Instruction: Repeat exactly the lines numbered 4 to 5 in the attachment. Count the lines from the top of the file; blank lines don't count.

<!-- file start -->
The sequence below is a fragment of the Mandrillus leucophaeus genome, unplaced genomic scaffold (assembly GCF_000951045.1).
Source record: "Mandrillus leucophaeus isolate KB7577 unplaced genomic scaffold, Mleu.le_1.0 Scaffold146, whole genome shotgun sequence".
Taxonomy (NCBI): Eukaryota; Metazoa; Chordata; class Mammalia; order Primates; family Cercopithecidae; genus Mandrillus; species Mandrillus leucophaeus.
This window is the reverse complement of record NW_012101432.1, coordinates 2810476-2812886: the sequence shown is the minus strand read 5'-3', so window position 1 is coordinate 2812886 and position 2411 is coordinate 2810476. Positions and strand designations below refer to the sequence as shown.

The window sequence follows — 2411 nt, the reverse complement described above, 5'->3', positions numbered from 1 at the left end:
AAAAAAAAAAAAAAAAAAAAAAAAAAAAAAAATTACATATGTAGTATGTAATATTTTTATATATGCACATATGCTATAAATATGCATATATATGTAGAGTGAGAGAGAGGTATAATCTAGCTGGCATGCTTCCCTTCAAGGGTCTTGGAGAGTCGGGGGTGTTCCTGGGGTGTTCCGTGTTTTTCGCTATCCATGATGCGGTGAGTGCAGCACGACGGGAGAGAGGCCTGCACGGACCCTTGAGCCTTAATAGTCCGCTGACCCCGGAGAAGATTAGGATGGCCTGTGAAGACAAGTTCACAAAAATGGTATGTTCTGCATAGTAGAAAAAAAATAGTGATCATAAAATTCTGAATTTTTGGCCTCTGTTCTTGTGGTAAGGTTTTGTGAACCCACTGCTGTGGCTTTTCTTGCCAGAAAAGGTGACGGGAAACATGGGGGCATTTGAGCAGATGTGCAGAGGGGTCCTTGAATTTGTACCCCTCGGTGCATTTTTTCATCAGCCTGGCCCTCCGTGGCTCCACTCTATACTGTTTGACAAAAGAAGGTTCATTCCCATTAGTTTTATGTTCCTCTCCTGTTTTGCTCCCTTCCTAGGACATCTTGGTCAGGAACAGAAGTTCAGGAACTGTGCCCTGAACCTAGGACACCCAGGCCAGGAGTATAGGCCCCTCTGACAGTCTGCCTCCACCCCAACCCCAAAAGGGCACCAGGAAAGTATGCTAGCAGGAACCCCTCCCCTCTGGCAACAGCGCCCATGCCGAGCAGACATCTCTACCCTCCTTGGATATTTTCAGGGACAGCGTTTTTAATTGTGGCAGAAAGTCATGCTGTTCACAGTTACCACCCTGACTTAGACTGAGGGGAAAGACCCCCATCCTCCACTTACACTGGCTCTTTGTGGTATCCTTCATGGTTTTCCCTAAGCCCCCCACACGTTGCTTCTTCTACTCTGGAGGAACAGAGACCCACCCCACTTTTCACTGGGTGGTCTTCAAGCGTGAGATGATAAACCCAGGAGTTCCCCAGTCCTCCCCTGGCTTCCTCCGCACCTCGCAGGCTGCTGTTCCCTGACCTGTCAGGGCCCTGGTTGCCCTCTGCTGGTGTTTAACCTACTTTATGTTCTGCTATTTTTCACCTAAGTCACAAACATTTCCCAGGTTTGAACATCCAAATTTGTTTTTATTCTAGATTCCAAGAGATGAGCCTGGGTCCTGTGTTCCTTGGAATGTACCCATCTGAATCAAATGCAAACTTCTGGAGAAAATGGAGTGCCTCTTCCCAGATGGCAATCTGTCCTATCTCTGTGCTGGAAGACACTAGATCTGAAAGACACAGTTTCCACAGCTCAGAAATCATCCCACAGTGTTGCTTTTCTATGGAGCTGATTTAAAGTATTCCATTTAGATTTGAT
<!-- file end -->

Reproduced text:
This window is the reverse complement of record NW_012101432.1, coordinates 2810476-2812886: the sequence shown is the minus strand read 5'-3', so window position 1 is coordinate 2812886 and position 2411 is coordinate 2810476. Positions and strand designations below refer to the sequence as shown.

The window sequence follows — 2411 nt, the reverse complement described above, 5'->3', positions numbered from 1 at the left end: